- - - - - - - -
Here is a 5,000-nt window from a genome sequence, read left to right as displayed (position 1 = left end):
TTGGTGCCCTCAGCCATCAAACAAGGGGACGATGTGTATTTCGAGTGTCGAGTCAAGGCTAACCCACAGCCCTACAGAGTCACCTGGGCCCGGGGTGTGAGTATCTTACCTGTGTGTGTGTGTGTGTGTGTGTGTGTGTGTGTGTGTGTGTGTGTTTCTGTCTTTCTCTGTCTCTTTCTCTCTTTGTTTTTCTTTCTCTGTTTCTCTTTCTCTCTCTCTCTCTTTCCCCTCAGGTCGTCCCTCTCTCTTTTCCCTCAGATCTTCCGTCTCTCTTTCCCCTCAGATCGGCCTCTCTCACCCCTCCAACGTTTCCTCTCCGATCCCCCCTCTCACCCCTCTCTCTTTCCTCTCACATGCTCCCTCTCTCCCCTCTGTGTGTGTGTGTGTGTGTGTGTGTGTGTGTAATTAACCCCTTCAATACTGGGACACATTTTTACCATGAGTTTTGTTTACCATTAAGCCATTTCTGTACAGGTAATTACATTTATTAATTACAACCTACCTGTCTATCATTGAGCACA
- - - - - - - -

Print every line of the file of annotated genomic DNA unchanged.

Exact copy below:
Here is a 5,000-nt window from a genome sequence, read left to right as displayed (position 1 = left end):
TTGGTGCCCTCAGCCATCAAACAAGGGGACGATGTGTATTTCGAGTGTCGAGTCAAGGCTAACCCACAGCCCTACAGAGTCACCTGGGCCCGGGGTGTGAGTATCTTACCTGTGTGTGTGTGTGTGTGTGTGTGTGTGTGTGTGTGTGTGTGTGTTTCTGTCTTTCTCTGTCTCTTTCTCTCTTTGTTTTTCTTTCTCTGTTTCTCTTTCTCTCTCTCTCTCTTTCCCCTCAGGTCGTCCCTCTCTCTTTTCCCTCAGATCTTCCGTCTCTCTTTCCCCTCAGATCGGCCTCTCTCACCCCTCCAACGTTTCCTCTCCGATCCCCCCTCTCACCCCTCTCTCTTTCCTCTCACATGCTCCCTCTCTCCCCTCTGTGTGTGTGTGTGTGTGTGTGTGTGTGTGTAATTAACCCCTTCAATACTGGGACACATTTTTACCATGAGTTTTGTTTACCATTAAGCCATTTCTGTACAGGTAATTACATTTATTAATTACAACCTACCTGTCTATCATTGAGCACA